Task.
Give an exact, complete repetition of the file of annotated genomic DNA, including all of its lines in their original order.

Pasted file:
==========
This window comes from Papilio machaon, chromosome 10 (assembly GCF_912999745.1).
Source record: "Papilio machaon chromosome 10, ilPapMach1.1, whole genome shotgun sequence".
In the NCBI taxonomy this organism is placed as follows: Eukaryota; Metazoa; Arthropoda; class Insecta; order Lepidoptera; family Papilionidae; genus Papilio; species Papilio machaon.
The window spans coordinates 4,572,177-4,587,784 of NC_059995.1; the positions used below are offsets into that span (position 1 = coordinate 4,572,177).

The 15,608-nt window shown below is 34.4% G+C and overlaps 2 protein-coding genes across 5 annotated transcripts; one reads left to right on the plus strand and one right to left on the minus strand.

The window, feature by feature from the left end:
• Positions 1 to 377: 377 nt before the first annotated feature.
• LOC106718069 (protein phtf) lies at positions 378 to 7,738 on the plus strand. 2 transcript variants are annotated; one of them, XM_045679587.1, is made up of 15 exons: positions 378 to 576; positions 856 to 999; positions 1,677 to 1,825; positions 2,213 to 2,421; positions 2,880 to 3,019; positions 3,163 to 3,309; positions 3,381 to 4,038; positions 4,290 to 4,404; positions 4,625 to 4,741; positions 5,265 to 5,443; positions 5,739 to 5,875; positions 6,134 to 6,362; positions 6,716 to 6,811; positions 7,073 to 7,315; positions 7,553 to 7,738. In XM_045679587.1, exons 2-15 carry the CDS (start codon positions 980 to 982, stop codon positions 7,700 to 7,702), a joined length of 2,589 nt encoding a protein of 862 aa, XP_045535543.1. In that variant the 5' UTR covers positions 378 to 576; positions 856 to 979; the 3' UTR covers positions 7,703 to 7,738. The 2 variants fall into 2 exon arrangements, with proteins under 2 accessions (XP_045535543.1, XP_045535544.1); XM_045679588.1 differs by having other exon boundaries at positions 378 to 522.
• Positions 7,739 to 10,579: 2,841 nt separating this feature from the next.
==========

This window comes from Papilio machaon, chromosome 10 (assembly GCF_912999745.1).
Source record: "Papilio machaon chromosome 10, ilPapMach1.1, whole genome shotgun sequence".
In the NCBI taxonomy this organism is placed as follows: Eukaryota; Metazoa; Arthropoda; class Insecta; order Lepidoptera; family Papilionidae; genus Papilio; species Papilio machaon.
The window spans coordinates 4,572,177-4,587,784 of NC_059995.1; the positions used below are offsets into that span (position 1 = coordinate 4,572,177).

The 15,608-nt window shown below is 34.4% G+C and overlaps 2 protein-coding genes across 5 annotated transcripts; one reads left to right on the plus strand and one right to left on the minus strand.

The window, feature by feature from the left end:
• Positions 1 to 377: 377 nt before the first annotated feature.
• LOC106718069 (protein phtf) lies at positions 378 to 7,738 on the plus strand. 2 transcript variants are annotated; one of them, XM_045679587.1, is made up of 15 exons: positions 378 to 576; positions 856 to 999; positions 1,677 to 1,825; positions 2,213 to 2,421; positions 2,880 to 3,019; positions 3,163 to 3,309; positions 3,381 to 4,038; positions 4,290 to 4,404; positions 4,625 to 4,741; positions 5,265 to 5,443; positions 5,739 to 5,875; positions 6,134 to 6,362; positions 6,716 to 6,811; positions 7,073 to 7,315; positions 7,553 to 7,738. In XM_045679587.1, exons 2-15 carry the CDS (start codon positions 980 to 982, stop codon positions 7,700 to 7,702), a joined length of 2,589 nt encoding a protein of 862 aa, XP_045535543.1. In that variant the 5' UTR covers positions 378 to 576; positions 856 to 979; the 3' UTR covers positions 7,703 to 7,738. The 2 variants fall into 2 exon arrangements, with proteins under 2 accessions (XP_045535543.1, XP_045535544.1); XM_045679588.1 differs by having other exon boundaries at positions 378 to 522.
• Positions 7,739 to 10,579: 2,841 nt separating this feature from the next.